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Monday, October 22, 2012

Words, They Dignify or Destroy

“The words we say to people we love shape them, for better or for worse.”
— Bryan Stevenson
We all get angry and say things we come later to regret. This is just part of being human. But when negative patterns form, especially patterns of criticism or condemnation, those we love are affected to the point of not only low self-esteem, but their overall sense of themselves takes a hit.
Negative patterns aside, those with the gift of encouragement speak the wonders of love into those lives on the receiving end. Perhaps nothing lifts a soul into the stratosphere of serendipity than a kind word, for the appropriate reason, in good season.
It is clear that words either dignify or destroy.
Times When Our Words Hurt
Sometimes we deliberately say things that hurt, and sometimes we hurt people unintentionally. Our words have about them the reflection of our hearts, and we all know our hearts are far from perfect.
Our words can be especially hurtful when they are expelled from the mouth when we are tired, hungry, confused, upset, lonely, etc. When we are emotionally vulnerable is when we need to somehow pray for the discernment and energy to say the right things, and, more so, mean them.
When we are hurt we are more likely to hurt others by what we do and say.
Of course, when we have said something—the wrong thing or something hurtful—we can (and should) redeem the moment and the wobbly relationship, if we are genuinely sorry and focused on restoration.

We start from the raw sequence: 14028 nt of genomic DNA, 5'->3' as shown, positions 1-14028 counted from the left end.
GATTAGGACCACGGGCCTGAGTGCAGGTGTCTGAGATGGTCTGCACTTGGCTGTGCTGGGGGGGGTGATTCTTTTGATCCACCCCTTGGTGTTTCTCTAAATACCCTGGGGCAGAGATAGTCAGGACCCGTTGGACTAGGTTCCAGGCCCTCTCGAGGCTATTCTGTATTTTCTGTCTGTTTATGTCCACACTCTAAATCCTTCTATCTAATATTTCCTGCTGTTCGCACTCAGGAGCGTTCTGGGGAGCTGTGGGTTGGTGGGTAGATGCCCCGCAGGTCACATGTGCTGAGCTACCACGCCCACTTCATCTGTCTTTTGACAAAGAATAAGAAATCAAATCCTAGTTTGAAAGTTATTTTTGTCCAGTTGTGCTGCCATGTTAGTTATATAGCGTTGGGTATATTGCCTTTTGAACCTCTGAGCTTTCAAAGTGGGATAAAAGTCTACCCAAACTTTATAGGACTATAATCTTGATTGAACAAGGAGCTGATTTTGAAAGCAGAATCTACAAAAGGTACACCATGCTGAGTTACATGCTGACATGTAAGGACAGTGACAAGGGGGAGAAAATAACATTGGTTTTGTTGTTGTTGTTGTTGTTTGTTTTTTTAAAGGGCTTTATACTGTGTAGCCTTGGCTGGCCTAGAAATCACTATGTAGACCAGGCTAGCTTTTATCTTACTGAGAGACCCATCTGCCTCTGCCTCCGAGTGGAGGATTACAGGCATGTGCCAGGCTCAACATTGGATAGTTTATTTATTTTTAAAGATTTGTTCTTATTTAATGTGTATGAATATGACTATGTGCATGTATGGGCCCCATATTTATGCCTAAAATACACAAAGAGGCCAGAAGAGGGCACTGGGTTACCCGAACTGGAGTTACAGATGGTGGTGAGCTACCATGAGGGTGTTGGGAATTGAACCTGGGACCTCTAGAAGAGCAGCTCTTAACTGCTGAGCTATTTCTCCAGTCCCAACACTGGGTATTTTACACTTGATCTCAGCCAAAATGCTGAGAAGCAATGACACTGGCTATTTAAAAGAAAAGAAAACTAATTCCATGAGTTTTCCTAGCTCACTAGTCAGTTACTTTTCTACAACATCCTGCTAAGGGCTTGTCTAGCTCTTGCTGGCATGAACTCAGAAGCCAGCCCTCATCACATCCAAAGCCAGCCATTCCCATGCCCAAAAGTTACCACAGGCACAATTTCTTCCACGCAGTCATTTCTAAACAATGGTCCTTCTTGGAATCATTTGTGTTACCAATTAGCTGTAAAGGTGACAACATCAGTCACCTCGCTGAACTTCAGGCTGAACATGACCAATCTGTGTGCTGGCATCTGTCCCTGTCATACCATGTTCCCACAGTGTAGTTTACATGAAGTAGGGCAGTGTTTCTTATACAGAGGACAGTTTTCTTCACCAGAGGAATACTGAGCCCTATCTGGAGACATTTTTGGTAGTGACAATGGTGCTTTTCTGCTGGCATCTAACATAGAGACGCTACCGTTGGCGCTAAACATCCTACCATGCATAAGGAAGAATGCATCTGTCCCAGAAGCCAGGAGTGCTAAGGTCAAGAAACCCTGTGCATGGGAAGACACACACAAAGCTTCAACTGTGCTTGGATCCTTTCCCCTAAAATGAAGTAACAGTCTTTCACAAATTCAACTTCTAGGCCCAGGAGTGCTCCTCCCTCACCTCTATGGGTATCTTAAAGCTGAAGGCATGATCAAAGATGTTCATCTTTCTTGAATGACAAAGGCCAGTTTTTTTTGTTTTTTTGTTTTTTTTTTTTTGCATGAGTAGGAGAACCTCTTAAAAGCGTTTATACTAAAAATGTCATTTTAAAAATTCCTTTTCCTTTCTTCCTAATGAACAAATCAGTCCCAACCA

Times When Our Words Heal
It’s reasonably well known that we need five positives for every negative when it comes to speech that builds up. In some relationships we find that easy to manage. But in others we find it a challenge even if the reverse were true.
Our words have a healing property about them when we take the time and make the effort to appreciate people. As we intently notice the praiseworthy, and we think innovatively about how and when to encourage someone, particularly a loved one, we engineer opportunities at love.
Our words are representative of our hearts. When we nurture kindness, compassion, empathy, and respect, our integrity is vocalised, and the people we love are urged on, strengthened, and encouraged.
Words mean so much. When we honour people through the focused integrity of our thinking we are an encouragement. But when we criticise or condemn we miss the mark and nobody wins.
Our hearts produce seismic motions, gravitating through the words we speak. Issuing words of encouragement is about nurturing a heart of love.
© 2012 S. J. Wickham.

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